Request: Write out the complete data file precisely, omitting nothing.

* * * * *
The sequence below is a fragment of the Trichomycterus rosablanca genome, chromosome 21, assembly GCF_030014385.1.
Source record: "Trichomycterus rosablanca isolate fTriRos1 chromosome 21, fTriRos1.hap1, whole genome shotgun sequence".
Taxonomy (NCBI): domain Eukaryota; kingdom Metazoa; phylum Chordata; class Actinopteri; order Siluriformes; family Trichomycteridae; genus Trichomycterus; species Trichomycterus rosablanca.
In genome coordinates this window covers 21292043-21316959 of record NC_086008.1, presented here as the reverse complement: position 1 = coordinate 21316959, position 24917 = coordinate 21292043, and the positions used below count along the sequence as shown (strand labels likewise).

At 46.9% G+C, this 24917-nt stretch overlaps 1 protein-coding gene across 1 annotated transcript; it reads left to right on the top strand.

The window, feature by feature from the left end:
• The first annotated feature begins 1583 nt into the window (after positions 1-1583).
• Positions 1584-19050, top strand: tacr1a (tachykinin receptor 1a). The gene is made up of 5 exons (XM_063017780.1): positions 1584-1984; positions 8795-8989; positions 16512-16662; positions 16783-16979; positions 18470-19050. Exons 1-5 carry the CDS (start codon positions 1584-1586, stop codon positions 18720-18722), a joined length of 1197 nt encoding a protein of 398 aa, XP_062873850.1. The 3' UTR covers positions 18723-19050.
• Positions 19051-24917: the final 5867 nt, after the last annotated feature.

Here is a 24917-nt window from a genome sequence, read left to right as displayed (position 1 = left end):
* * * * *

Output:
The sequence below is a fragment of the Trichomycterus rosablanca genome, chromosome 21, assembly GCF_030014385.1.
Source record: "Trichomycterus rosablanca isolate fTriRos1 chromosome 21, fTriRos1.hap1, whole genome shotgun sequence".
Taxonomy (NCBI): domain Eukaryota; kingdom Metazoa; phylum Chordata; class Actinopteri; order Siluriformes; family Trichomycteridae; genus Trichomycterus; species Trichomycterus rosablanca.
In genome coordinates this window covers 21292043-21316959 of record NC_086008.1, presented here as the reverse complement: position 1 = coordinate 21316959, position 24917 = coordinate 21292043, and the positions used below count along the sequence as shown (strand labels likewise).

At 46.9% G+C, this 24917-nt stretch overlaps 1 protein-coding gene across 1 annotated transcript; it reads left to right on the top strand.

The window, feature by feature from the left end:
• The first annotated feature begins 1583 nt into the window (after positions 1-1583).
• Positions 1584-19050, top strand: tacr1a (tachykinin receptor 1a). The gene is made up of 5 exons (XM_063017780.1): positions 1584-1984; positions 8795-8989; positions 16512-16662; positions 16783-16979; positions 18470-19050. Exons 1-5 carry the CDS (start codon positions 1584-1586, stop codon positions 18720-18722), a joined length of 1197 nt encoding a protein of 398 aa, XP_062873850.1. The 3' UTR covers positions 18723-19050.
• Positions 19051-24917: the final 5867 nt, after the last annotated feature.

Here is a 24917-nt window from a genome sequence, read left to right as displayed (position 1 = left end):